What are coquina and tabby?

Coquina and tabby are “bullet-proof” building materials born of the sea.

The Castillo de San Marcos National Monument in St. Augustine, Florida, stands sentinel over Matanzas Bay. The coquina structure remains sturdy after three centuries. (Photo credit: iStock Getty Images)

The Castillo de San Marcos National Monument in St. Augustine, Florida, stands sentinel over Matanzas Bay. The coquina structure remains sturdy after three centuries.

Gazebo and oak tree at Washington Oaks Gardens State Park. Photo courtesy Washington Oaks Gardens State Park

The natural coquina outcroppings at Washington Oaks Gardens State Park near Palm Coast, Florida, are among the largest on the Atlantic Coast. Credit: Washington Oaks Gardens State Park

Nearly every child who’s played on the beach has built a simple sand castle by creating a turret with an upturned bucket of sand. Others, more elaborate (and typically built with help from an ambitious parent), boast multiple structures surrounded by moats and rivers that ebb and flow with the motion of ocean waves.

But did you know that near St. Augustine, Florida — the nation’s oldest city — there exists an actual “castle” made of sand? Located on 20.5 acres on the western shore of Matanzas Bay, the Castillo de San Marcos National Monument is the oldest (circa 1695) and largest masonry fort in the continental United States.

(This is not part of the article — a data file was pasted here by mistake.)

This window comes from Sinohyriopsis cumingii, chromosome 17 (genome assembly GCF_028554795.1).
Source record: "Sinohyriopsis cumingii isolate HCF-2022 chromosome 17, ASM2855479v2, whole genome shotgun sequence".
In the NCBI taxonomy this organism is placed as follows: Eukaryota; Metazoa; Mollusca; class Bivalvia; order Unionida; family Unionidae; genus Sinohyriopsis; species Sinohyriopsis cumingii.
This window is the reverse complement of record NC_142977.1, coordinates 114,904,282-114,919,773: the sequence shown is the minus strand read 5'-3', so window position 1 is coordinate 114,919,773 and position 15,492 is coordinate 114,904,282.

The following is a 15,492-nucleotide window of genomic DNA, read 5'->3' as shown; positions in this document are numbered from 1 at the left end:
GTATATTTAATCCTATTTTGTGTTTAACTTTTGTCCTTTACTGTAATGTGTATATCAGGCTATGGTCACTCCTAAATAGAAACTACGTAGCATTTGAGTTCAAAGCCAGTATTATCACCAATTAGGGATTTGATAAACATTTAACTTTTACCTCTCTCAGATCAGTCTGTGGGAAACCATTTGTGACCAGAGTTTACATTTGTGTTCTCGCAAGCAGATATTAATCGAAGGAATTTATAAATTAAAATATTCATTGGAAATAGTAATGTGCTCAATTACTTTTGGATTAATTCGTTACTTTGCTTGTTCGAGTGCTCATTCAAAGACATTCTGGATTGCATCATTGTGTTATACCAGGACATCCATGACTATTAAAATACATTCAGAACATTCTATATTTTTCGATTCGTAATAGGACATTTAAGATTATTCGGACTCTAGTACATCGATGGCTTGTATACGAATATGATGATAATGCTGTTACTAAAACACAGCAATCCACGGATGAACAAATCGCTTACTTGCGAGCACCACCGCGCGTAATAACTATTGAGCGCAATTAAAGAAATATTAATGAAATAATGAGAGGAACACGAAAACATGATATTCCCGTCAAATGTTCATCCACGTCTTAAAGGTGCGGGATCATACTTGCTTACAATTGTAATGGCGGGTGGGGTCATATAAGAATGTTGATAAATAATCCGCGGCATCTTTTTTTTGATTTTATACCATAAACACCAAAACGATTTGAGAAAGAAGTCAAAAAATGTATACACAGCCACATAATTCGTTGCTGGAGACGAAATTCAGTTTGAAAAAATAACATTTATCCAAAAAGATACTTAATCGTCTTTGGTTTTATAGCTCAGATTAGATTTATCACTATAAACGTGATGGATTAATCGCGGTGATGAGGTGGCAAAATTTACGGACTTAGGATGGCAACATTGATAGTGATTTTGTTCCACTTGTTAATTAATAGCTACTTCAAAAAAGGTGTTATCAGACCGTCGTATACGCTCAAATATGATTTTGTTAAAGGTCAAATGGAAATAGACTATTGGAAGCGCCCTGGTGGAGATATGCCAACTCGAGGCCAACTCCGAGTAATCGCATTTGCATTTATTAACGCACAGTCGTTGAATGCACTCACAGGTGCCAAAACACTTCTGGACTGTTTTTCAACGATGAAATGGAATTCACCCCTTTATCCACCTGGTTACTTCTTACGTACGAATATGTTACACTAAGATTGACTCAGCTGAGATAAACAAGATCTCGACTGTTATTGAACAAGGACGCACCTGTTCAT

The Castillo’s masonry, or stonework, is largely comprised of coquina (Spanish for “small shells”) — a natural concrete derived from the ocean. Coquina is a rare form of limestone composed of the shell fragments of ancient mollusks and other marine invertebrates, which, over time, are glued together by dissolved calcium carbonate in the shells. Coquina is also the name of a common tiny clam found everywhere on Florida beaches. Their shells, which come in countless colors, are reflected in the Castillo’s muted hues.

As a building material, coquina is lightweight, easy to find (it’s indigenous to the Florida coast), easy to use, and nearly indestructible. Not only is coquina bullet-proof, it is virtually cannon-ball- proof! Due to its plentiful microscopic air pockets, coquina is easily compressed. In days long past, cannon balls fired at the Castillo simply lodged in its walls. Which, one supposes, is why the old fort still stands after 300 years.

One of the best places to see coquina in its natural state is Washington Oaks Garden State Park near Palm Coast, Florida, about 30 miles south of St. Augustine. The park’s picturesque coquina outcroppings are some of the largest on the Atlantic Coast.

A related building material is tabby, often called coastal concrete, which is basically manmade coquina. Tabby is composed of the lime from burned oyster shells mixed with sand, water, ash, and other shells. As far back as the 1600s, Spanish and English settlers used tabby to build their homes and other structures, and to pave their roads, throughout the coastal Carolinas, Georgia, and Florida.

Many tabby buildings still stand today, including Georgia’s Fort Pulaski near Savannah and the R.J. Reynolds mansion on Sapelo Island. These historic structures, among many others, are testament to both the ingenuity of early Americans and the untold bounty of the sea.